3) the linear readout has to be tone-mapped into a standardized color space, often a gamma corrected 8-bit RGB space. Here the tonemapping and tone curves determine how much DR you lose - if you lose any DR at all. In a camera phone or a cheap compact, sRGB actually has a much greater DR than what the input can provide! Tone resolution is (often) limited to 1:255 (8bits)
4) the standardized image format has to be rasterized to make it printable. DR is limited by the paper white and ink black densities, tone resolution is limited only by the rasterization scheme.

So, it's quite easy to make a 12bit DR deep shadow detail show up as an easily recognizable noise-free detail even in a 7bit (Ev) presentation DR.

So, what is the value of DXO Print DR? Realistically, practically, physcally...what do I actually gain by downsampling my full-detail RAW into a smaller-sized TIFF? For that matter, what value does DXO Print DR have if I save as a compressed JPEG for viewing on the web? Are we really just talking about a DXO weighted score, and nothing more? If so, should it really be called Dynamic Range, or is there a better term DXO could use that wouldn't come off as some kind of sketchy maneuvering (real or simply perceived) of their results in favor of a major monetary contributor?
Trying to redefine a metric that has been used practically, and for very many practical reasons in very many practical circumstances - by thousands upon thousands of signal processing engineers, sensor developers, imaging software developers (including the guys over at Canon DPP development center) and imaging process logic circuit developers is NOT in any way productive, I'd say it's very counterproductive. Especially since the connection between the measurement value and images in reality is so easy to show.

What would help a lot for most people is to understand what DR is, when used and put in the context that it is MEANT to be used. It plays ONE very important part in the most basic breakdown of the individual parameters that is universally used to measure or determine a signal quality - and a signal quality is the base for image quality assessment.

The camera total raw DR does in very large and noticeable amount have an effect on how the complete chain from object space (reality) to print can be realized. A camera with good DR has the (optional!) ability to show a lot more shadow detail (without adding noise!) in the final result, even if the paper/ink combination is pretty poor.
« Last Edit: October 20, 2012, 12:17:59 PM by TheSuede »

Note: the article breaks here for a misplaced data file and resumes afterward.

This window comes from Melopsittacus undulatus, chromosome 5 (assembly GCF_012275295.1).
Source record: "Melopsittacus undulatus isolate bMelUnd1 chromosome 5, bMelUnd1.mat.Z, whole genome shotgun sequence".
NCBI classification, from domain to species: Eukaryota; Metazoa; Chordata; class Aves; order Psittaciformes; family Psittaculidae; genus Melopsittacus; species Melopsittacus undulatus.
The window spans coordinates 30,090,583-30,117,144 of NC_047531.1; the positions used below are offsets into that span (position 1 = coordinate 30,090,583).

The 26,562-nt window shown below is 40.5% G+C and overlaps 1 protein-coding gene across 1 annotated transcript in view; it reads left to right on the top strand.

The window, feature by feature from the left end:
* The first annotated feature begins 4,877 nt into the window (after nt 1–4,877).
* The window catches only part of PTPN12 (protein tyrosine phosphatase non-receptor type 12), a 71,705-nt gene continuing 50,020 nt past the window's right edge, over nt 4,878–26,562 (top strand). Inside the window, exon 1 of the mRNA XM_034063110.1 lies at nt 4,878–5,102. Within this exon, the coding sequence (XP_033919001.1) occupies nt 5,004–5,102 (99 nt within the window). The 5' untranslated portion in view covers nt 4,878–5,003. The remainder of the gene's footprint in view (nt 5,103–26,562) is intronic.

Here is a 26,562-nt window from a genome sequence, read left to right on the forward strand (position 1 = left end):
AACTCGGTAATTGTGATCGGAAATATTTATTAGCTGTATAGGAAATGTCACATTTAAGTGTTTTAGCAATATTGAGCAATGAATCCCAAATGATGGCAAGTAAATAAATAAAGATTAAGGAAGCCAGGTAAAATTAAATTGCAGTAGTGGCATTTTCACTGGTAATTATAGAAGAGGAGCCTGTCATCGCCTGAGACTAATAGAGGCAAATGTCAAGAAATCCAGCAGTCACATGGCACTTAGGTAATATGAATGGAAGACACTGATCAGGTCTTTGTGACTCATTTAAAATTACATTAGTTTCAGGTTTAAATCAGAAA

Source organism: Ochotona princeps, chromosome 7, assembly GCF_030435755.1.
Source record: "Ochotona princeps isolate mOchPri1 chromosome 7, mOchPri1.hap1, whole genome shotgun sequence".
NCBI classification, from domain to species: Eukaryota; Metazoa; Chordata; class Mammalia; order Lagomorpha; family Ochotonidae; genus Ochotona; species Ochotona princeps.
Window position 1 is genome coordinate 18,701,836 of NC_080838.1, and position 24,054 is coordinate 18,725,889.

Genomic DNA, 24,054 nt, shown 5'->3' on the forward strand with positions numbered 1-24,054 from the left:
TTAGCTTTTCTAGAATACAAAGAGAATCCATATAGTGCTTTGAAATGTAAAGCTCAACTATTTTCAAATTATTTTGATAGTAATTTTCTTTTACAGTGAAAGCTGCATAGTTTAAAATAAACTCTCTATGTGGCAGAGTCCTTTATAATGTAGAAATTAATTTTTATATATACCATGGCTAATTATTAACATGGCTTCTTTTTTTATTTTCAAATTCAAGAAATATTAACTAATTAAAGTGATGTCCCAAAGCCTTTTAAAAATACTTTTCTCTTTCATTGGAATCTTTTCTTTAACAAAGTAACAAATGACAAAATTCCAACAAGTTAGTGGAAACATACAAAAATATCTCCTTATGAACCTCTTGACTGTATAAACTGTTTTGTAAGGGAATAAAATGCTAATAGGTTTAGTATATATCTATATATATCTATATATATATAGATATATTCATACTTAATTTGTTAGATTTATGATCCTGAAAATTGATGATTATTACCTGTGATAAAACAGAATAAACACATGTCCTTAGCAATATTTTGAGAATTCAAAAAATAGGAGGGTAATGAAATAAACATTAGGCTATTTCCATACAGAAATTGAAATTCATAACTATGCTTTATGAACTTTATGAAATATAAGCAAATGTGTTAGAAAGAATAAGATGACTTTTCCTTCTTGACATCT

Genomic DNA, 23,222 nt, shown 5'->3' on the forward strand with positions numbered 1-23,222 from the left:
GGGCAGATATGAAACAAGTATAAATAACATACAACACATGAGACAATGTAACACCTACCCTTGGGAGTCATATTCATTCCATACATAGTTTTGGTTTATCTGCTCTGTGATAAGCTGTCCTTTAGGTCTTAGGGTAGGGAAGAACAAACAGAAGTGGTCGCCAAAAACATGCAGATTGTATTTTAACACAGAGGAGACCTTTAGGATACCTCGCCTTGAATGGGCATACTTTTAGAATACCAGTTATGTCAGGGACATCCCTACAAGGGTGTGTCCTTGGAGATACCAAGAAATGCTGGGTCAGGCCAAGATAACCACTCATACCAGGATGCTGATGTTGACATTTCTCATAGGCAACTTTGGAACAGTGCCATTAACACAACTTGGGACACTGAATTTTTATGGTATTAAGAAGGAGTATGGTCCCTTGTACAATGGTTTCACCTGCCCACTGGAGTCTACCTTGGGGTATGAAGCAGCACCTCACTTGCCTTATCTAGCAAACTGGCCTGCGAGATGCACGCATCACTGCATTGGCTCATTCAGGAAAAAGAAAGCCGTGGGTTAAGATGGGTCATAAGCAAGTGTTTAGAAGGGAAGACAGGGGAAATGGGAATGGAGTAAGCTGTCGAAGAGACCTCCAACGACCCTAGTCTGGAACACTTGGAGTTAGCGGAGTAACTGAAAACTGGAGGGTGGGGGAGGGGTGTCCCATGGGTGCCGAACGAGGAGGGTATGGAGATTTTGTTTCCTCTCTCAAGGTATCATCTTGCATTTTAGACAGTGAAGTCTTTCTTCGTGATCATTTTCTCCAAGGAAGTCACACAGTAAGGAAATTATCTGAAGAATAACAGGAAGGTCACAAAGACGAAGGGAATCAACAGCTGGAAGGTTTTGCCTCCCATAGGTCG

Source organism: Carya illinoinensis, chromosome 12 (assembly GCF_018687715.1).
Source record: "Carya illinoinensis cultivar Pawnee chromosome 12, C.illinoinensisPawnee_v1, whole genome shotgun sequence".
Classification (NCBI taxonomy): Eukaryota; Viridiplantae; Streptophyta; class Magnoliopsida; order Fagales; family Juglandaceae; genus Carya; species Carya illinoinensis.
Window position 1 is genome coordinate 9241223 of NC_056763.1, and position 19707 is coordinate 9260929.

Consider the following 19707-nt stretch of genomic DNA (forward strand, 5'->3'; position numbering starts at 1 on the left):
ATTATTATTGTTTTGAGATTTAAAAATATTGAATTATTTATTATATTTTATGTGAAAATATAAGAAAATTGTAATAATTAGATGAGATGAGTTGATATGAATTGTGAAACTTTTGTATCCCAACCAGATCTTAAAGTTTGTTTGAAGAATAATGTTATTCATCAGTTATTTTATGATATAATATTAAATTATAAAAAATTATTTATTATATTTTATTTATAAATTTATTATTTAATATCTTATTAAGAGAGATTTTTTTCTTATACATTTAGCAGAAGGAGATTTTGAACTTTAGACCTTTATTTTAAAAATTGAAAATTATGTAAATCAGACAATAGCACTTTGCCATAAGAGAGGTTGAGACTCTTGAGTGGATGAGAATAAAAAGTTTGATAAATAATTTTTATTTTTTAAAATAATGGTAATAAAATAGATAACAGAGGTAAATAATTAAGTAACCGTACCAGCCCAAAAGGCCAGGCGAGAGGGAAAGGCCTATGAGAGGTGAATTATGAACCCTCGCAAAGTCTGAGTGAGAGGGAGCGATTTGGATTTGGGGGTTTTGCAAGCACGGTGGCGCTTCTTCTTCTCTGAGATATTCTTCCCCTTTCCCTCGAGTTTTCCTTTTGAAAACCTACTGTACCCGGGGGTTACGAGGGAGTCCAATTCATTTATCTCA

LetTheRightLensIn

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Re: DxOMark Sensor Performance: Nikon vs. Canon
« Reply #379 on: October 20, 2012, 03:12:22 PM »
Is that the assertion? Or is the assertion that a 36 MP sensor with 13.2 bits of DR at 36 MP should be described as having 36 MP of resolution and 13.2 bits of DR?

Camera 1 has 36 megapixels and 11 stops of dynamic range per pixel, camera 2 has 20megapixels and 12 stops of dynamic range per pixel.

Which camera has more dynamic range if I display or print their images at the same size ? If I downsample the 36mpx image to 20mpx, I will get more than 11 stops of dynamic range, but do i get more than 12 ?

I think this is a pretty valid question, provided you intend to view the whole image on print or screen, as opposed to just viewing 100% crops.

This is a complex question, since what DxO basically fails to include in their DR vs resolution compensation (the "print" view option) is that no Bayer-based image ever contains equal noise energy all the way up to 1/f. The interpolation stage often called the "de-mosaic" stage necessary (remember, two out of the three channels in each pixel has had to be estimated after the capture...) is effectively filtering the higher noise frequencies out, and tends towards zero at 1/f.

In a layman's terms, you could describe this high-frequency filter as:
-"The noise - or average pixel difference - is stronger in power when you compare two pixels a few pixels apart from each other than if you compare two pixels next to each other."

The end result of this is that the first ~30% of downsampling - down to 70% original scale that is - does not lower image noise power [over the image width] by any significant degree. There wasn't much noise energy in the frequency band that we've filtered away, so what we've basically done is to condense the image information.

But then there's also a more subtle effect. The human eye does not react as strongly to fine-grained noise as it does to coarse-grained noise. This does mean that when you MEASURE the average pixel noise power, it might not have been lowered by any appreciable amount - but when you LOOK at the downsampled image you will perceive the image as less noisy anyway.

So - downsampling 36MP to 20MP would theoretically give you an added:
sqrt(36/20) = 1.34 linear scale
>> convert to log2 >>
log(1.34)/log(2) = 0.42Ev or "bits" of DR

But you wouldn't get 0.42Ev in a real, converted image - you would get maybe 0.1Ev and a much tighter (less objectionable) noise pattern.